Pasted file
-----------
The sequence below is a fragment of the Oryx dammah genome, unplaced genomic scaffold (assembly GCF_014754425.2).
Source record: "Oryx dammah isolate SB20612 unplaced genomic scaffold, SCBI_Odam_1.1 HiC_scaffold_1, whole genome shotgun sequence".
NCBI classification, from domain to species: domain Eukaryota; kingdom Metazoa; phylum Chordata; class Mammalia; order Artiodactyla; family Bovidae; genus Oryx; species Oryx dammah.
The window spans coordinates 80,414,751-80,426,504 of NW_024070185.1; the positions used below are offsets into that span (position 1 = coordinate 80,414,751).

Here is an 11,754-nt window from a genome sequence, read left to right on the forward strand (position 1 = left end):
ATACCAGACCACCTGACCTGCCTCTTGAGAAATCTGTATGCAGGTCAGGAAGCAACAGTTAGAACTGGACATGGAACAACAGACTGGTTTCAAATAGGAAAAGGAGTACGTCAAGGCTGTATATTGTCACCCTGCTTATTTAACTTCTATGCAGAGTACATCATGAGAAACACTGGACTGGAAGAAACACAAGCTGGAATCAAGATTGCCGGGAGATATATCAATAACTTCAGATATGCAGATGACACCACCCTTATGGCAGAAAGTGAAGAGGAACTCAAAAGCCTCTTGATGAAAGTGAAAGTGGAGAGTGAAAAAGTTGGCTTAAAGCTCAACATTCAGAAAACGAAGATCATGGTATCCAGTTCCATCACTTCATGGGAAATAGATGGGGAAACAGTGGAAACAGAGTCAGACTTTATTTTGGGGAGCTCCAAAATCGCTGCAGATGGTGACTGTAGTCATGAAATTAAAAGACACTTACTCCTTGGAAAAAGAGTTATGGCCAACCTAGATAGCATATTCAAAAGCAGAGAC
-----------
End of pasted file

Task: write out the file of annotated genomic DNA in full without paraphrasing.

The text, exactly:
The sequence below is a fragment of the Oryx dammah genome, unplaced genomic scaffold (assembly GCF_014754425.2).
Source record: "Oryx dammah isolate SB20612 unplaced genomic scaffold, SCBI_Odam_1.1 HiC_scaffold_1, whole genome shotgun sequence".
NCBI classification, from domain to species: domain Eukaryota; kingdom Metazoa; phylum Chordata; class Mammalia; order Artiodactyla; family Bovidae; genus Oryx; species Oryx dammah.
The window spans coordinates 80,414,751-80,426,504 of NW_024070185.1; the positions used below are offsets into that span (position 1 = coordinate 80,414,751).

Here is an 11,754-nt window from a genome sequence, read left to right on the forward strand (position 1 = left end):
ATACCAGACCACCTGACCTGCCTCTTGAGAAATCTGTATGCAGGTCAGGAAGCAACAGTTAGAACTGGACATGGAACAACAGACTGGTTTCAAATAGGAAAAGGAGTACGTCAAGGCTGTATATTGTCACCCTGCTTATTTAACTTCTATGCAGAGTACATCATGAGAAACACTGGACTGGAAGAAACACAAGCTGGAATCAAGATTGCCGGGAGATATATCAATAACTTCAGATATGCAGATGACACCACCCTTATGGCAGAAAGTGAAGAGGAACTCAAAAGCCTCTTGATGAAAGTGAAAGTGGAGAGTGAAAAAGTTGGCTTAAAGCTCAACATTCAGAAAACGAAGATCATGGTATCCAGTTCCATCACTTCATGGGAAATAGATGGGGAAACAGTGGAAACAGAGTCAGACTTTATTTTGGGGAGCTCCAAAATCGCTGCAGATGGTGACTGTAGTCATGAAATTAAAAGACACTTACTCCTTGGAAAAAGAGTTATGGCCAACCTAGATAGCATATTCAAAAGCAGAGAC